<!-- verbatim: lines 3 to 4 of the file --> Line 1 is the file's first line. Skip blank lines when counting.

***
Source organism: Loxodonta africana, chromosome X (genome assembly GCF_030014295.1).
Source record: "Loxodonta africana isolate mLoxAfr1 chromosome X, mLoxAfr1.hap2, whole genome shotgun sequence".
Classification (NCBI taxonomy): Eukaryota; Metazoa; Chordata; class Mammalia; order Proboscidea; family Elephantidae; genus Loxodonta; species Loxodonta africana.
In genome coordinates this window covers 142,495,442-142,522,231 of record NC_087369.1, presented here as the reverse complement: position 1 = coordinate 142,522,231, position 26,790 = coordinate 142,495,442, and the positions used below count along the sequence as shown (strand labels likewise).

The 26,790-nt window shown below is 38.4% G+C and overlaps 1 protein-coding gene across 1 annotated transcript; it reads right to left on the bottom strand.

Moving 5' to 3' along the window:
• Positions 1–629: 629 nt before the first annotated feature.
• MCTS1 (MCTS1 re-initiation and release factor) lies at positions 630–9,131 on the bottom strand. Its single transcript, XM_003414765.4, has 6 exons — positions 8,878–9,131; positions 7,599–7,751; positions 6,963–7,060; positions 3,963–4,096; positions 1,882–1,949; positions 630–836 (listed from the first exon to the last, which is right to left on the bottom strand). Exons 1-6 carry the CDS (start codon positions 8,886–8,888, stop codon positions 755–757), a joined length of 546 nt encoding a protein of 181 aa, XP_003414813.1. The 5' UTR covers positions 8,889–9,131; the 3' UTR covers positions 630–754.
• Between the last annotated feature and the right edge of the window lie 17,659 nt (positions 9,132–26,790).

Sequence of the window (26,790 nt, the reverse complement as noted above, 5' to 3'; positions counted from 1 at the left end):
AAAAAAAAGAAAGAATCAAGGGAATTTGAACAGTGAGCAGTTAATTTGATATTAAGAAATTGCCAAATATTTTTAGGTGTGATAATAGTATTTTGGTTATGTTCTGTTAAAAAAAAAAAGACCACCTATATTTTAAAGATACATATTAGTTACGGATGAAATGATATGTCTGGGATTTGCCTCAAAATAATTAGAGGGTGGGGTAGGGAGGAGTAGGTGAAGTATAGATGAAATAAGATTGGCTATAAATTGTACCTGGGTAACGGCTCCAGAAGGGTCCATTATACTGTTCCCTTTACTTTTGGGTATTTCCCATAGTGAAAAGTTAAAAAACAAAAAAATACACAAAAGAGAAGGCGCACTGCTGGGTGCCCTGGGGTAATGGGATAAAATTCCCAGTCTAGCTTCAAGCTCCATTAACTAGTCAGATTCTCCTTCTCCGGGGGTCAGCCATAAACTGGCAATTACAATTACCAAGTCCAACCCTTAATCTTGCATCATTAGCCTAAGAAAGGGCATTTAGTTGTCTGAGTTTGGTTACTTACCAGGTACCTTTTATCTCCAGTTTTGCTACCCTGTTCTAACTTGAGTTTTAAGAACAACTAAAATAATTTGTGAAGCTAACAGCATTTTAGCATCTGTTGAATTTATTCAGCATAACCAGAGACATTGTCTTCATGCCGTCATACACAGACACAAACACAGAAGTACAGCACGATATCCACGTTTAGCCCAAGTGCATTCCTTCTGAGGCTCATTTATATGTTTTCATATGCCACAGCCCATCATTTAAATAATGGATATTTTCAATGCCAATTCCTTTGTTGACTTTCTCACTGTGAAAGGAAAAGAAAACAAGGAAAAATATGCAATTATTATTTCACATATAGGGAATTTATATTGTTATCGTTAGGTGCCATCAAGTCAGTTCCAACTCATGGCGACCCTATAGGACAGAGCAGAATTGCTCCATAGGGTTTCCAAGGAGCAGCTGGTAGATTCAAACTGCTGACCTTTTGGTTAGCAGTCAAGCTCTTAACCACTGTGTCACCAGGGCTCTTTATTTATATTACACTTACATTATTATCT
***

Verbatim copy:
Classification (NCBI taxonomy): Eukaryota; Metazoa; Chordata; class Mammalia; order Proboscidea; family Elephantidae; genus Loxodonta; species Loxodonta africana.
In genome coordinates this window covers 142,495,442-142,522,231 of record NC_087369.1, presented here as the reverse complement: position 1 = coordinate 142,522,231, position 26,790 = coordinate 142,495,442, and the positions used below count along the sequence as shown (strand labels likewise).